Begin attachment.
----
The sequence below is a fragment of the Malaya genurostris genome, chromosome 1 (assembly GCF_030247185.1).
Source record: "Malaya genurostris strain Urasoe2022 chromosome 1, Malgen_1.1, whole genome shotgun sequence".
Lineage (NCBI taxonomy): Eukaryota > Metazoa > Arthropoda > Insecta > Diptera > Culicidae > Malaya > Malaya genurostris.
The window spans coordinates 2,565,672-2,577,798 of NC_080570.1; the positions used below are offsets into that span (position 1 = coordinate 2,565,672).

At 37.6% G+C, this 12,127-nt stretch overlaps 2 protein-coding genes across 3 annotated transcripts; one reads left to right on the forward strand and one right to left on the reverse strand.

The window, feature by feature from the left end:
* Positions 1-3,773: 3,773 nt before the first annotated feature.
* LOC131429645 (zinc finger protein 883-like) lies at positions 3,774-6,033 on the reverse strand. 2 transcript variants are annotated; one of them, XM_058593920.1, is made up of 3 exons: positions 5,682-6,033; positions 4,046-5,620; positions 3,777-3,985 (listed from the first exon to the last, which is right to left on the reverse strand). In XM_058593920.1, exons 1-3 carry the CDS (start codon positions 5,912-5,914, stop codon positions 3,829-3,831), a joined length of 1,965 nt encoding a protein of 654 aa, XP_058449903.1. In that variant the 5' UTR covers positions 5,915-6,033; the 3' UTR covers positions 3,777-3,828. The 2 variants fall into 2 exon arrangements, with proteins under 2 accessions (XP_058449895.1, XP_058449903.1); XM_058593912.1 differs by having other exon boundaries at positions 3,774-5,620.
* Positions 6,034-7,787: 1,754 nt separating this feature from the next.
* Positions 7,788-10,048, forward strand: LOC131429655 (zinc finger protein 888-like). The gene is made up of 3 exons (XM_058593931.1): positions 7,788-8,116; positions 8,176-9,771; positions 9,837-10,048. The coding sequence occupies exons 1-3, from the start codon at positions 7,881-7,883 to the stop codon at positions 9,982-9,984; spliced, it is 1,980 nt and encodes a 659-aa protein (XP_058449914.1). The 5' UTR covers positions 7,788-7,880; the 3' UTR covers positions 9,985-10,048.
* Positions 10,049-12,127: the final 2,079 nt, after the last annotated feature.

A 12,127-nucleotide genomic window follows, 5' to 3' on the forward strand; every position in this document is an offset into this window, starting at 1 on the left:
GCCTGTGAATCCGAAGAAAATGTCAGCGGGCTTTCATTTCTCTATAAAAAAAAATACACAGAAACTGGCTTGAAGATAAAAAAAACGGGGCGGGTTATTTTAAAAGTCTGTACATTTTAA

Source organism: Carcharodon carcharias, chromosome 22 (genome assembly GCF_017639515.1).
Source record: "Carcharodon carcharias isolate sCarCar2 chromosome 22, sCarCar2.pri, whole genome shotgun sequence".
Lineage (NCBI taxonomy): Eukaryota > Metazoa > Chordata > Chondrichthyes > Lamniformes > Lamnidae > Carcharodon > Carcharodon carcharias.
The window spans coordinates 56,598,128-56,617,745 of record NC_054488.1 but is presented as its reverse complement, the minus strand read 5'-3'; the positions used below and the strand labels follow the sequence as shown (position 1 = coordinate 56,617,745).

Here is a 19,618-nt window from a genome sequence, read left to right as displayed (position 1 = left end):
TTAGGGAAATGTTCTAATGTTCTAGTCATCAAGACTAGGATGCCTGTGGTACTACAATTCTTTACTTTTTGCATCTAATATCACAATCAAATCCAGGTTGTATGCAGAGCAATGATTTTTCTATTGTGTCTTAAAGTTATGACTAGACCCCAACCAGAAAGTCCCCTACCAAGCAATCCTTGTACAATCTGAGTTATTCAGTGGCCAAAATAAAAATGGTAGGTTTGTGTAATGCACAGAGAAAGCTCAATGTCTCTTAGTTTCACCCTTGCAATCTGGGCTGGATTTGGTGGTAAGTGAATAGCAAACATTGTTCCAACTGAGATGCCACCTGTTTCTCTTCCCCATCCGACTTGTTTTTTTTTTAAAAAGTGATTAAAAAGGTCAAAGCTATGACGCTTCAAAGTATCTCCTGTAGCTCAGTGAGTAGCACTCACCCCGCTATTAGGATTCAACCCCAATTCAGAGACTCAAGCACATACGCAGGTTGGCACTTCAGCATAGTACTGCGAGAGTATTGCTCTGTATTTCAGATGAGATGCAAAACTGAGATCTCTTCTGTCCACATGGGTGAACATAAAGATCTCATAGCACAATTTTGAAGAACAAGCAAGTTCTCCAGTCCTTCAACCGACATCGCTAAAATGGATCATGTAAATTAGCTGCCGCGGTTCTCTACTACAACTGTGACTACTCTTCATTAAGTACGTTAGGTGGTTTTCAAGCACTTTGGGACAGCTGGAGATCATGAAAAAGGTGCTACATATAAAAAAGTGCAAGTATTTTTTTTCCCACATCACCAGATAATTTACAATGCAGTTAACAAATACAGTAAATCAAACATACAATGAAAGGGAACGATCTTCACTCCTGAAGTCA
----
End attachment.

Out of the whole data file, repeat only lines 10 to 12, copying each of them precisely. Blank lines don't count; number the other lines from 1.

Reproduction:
* Positions 7,788-10,048, forward strand: LOC131429655 (zinc finger protein 888-like). The gene is made up of 3 exons (XM_058593931.1): positions 7,788-8,116; positions 8,176-9,771; positions 9,837-10,048. The coding sequence occupies exons 1-3, from the start codon at positions 7,881-7,883 to the stop codon at positions 9,982-9,984; spliced, it is 1,980 nt and encodes a 659-aa protein (XP_058449914.1). The 5' UTR covers positions 7,788-7,880; the 3' UTR covers positions 9,985-10,048.
* Positions 10,049-12,127: the final 2,079 nt, after the last annotated feature.

A 12,127-nucleotide genomic window follows, 5' to 3' on the forward strand; every position in this document is an offset into this window, starting at 1 on the left: